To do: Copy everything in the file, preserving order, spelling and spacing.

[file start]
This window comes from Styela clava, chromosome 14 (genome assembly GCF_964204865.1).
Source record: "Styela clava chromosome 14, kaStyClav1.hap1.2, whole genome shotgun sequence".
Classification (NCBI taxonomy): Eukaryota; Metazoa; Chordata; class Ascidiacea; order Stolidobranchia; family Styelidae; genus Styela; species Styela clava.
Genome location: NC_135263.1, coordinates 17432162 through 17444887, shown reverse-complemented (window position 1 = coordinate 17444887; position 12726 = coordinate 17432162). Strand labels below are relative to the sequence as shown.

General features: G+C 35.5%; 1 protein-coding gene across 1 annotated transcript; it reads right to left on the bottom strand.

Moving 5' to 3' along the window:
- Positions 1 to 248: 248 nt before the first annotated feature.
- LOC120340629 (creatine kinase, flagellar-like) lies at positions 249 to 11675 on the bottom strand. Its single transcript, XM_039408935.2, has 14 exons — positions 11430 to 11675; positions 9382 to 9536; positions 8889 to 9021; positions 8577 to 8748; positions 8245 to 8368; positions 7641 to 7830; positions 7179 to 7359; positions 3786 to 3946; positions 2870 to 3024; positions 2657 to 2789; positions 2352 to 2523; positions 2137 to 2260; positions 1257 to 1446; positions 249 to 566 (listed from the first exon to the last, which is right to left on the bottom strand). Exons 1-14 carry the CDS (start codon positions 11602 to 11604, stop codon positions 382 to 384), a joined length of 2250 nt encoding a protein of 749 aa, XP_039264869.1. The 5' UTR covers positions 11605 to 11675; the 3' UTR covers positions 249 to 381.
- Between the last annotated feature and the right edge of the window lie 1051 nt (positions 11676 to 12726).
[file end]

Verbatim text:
This window comes from Styela clava, chromosome 14 (genome assembly GCF_964204865.1).
Source record: "Styela clava chromosome 14, kaStyClav1.hap1.2, whole genome shotgun sequence".
Classification (NCBI taxonomy): Eukaryota; Metazoa; Chordata; class Ascidiacea; order Stolidobranchia; family Styelidae; genus Styela; species Styela clava.
Genome location: NC_135263.1, coordinates 17432162 through 17444887, shown reverse-complemented (window position 1 = coordinate 17444887; position 12726 = coordinate 17432162). Strand labels below are relative to the sequence as shown.

General features: G+C 35.5%; 1 protein-coding gene across 1 annotated transcript; it reads right to left on the bottom strand.

Moving 5' to 3' along the window:
- Positions 1 to 248: 248 nt before the first annotated feature.
- LOC120340629 (creatine kinase, flagellar-like) lies at positions 249 to 11675 on the bottom strand. Its single transcript, XM_039408935.2, has 14 exons — positions 11430 to 11675; positions 9382 to 9536; positions 8889 to 9021; positions 8577 to 8748; positions 8245 to 8368; positions 7641 to 7830; positions 7179 to 7359; positions 3786 to 3946; positions 2870 to 3024; positions 2657 to 2789; positions 2352 to 2523; positions 2137 to 2260; positions 1257 to 1446; positions 249 to 566 (listed from the first exon to the last, which is right to left on the bottom strand). Exons 1-14 carry the CDS (start codon positions 11602 to 11604, stop codon positions 382 to 384), a joined length of 2250 nt encoding a protein of 749 aa, XP_039264869.1. The 5' UTR covers positions 11605 to 11675; the 3' UTR covers positions 249 to 381.
- Between the last annotated feature and the right edge of the window lie 1051 nt (positions 11676 to 12726).